Thursday, December 27, 2007


Here's the write-up from Romantic Times:

Empath Iris Browning was supposed to join her friend on the island of Mariposa for a psychic seminar. But when the woman goes missing, and not even the police take it seriously, Iris starts investigating the island's psychic institute. Expatriate former marine Maddox Heller doesn't want to get involved, especially after he realizes Iris can feel the soul-deep pain he's been running from, but he's forced to step in when both the CIA and terrorists start circling the gentle woman who fascinates him. Paula Graves captures readers with Forbidden Touch (4) thanks to an unusual psychic twist and a tarnished hero.

—Pat Cooper

Remember, it's available for pre-order in several, barnesandnoble, and, on January 1st, you can order it from eHarlequin and receive it before it's available in book stores or online.

Also, don't forget my contest, still going on until New Year's Eve, on this thread. Check it out and leave a comment--it's your chance to win!

Wednesday, December 26, 2007


I'm giving away a copy of my first two books plus a $20 gift certificate to some lovely random person who comments on this thread. Here's all you have to do:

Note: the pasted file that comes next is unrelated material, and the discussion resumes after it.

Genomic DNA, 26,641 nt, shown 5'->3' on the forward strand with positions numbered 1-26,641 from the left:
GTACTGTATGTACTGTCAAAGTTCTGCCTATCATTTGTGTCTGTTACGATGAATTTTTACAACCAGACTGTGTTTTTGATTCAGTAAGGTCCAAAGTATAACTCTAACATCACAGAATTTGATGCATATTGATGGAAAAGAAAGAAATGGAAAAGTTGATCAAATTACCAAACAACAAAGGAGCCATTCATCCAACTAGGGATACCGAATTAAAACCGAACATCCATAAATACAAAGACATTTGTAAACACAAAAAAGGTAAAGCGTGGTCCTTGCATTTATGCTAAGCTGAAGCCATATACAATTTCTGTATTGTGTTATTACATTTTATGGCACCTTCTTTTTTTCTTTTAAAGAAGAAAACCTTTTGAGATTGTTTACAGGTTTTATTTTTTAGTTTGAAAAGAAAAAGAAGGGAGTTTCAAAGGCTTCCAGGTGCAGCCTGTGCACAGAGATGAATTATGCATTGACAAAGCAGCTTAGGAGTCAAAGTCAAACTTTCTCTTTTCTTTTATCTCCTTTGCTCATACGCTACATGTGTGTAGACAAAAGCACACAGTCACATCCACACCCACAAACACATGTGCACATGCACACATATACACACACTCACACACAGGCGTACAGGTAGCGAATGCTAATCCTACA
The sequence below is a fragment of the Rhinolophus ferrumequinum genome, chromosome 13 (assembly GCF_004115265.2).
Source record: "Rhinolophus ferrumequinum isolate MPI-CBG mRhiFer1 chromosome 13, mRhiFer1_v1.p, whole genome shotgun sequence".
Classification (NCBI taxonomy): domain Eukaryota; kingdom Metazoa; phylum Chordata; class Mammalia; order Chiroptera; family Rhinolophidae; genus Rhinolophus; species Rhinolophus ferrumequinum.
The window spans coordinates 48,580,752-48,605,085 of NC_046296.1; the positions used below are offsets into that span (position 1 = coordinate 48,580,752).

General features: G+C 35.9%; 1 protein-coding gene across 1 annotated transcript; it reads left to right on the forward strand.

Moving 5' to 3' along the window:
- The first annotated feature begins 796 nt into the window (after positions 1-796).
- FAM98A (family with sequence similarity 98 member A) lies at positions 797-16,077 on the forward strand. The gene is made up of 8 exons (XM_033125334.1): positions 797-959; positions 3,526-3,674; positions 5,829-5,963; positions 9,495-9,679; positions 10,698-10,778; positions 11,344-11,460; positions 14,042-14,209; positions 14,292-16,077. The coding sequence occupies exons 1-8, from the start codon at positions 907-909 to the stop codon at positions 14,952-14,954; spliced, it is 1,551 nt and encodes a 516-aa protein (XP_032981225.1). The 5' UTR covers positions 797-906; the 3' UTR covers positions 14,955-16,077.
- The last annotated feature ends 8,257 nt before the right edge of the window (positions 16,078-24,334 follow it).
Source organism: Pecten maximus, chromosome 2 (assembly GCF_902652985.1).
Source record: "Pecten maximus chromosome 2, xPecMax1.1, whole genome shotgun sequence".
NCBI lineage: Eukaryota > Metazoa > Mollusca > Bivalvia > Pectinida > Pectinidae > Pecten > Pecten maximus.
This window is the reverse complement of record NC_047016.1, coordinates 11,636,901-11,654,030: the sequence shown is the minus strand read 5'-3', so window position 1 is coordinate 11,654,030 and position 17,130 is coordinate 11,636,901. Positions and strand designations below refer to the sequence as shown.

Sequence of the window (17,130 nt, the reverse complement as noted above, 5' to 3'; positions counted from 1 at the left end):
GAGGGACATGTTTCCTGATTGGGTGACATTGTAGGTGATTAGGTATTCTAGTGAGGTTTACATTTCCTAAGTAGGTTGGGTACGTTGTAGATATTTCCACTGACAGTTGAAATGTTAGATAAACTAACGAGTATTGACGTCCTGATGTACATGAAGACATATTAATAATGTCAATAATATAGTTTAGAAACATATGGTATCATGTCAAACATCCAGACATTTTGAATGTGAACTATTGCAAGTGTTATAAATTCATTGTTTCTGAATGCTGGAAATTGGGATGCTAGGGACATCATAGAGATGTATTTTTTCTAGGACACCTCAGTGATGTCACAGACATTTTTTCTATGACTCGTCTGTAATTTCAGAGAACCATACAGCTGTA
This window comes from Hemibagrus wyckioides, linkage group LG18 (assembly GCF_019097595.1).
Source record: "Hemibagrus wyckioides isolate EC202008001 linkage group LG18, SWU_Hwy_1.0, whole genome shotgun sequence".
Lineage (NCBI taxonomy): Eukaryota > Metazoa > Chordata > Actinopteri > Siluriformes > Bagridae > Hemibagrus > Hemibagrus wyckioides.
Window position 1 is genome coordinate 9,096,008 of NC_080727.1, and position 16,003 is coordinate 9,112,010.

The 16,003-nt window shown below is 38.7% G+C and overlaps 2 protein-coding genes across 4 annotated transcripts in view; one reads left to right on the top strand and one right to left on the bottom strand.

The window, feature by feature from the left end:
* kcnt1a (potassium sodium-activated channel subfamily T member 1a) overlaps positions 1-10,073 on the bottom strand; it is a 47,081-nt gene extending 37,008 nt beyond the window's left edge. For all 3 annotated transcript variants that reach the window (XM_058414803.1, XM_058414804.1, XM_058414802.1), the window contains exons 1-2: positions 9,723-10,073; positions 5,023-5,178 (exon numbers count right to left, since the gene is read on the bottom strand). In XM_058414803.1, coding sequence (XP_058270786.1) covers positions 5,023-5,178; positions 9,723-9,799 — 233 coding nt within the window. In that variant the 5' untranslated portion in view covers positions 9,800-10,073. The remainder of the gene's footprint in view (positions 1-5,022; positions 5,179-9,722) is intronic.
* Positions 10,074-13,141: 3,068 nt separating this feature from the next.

I'm working on an idea for my next book. I need a name for my heroine. Here's a loose description of her:

Age - 28-30
Sandy brown hair, gray eyes
Cynical, distant, emotionally closed-off, she is a brilliant theoretician in the use of occupational therapy for mentally ill patients. Her master's thesis on game therapy for schizophrenics caught the attention of a mental health think tank that put her in charge of a halfway house for transitioning mentally ill patients into society. The halfway house is connected to a mental hospital.

The hero's name, if it helps to know that, is Riley Patterson. He's a Wyoming policeman, a cowboy at heart, and a widower whose wife worked at the mental hospital in question until she was murdered. The murder has never been solved. Until this book, that is.

So--between now and New Year's Eve, I'm taking name suggestions in the comments. First and/or last. The drawing for the winner will be random, but if any of you come up with the name I eventually decide to use for the heroine, I'll also put your name in the same book as a secondary character. Sound like fun?

So--let's get to the suggestions!

Tuesday, December 25, 2007

Merry Christmas

My niece got an animatronic FurReal™ Butterscotch pony. It's twitching its tail and winking at me. And it nickers.

I. Am. In. Hell.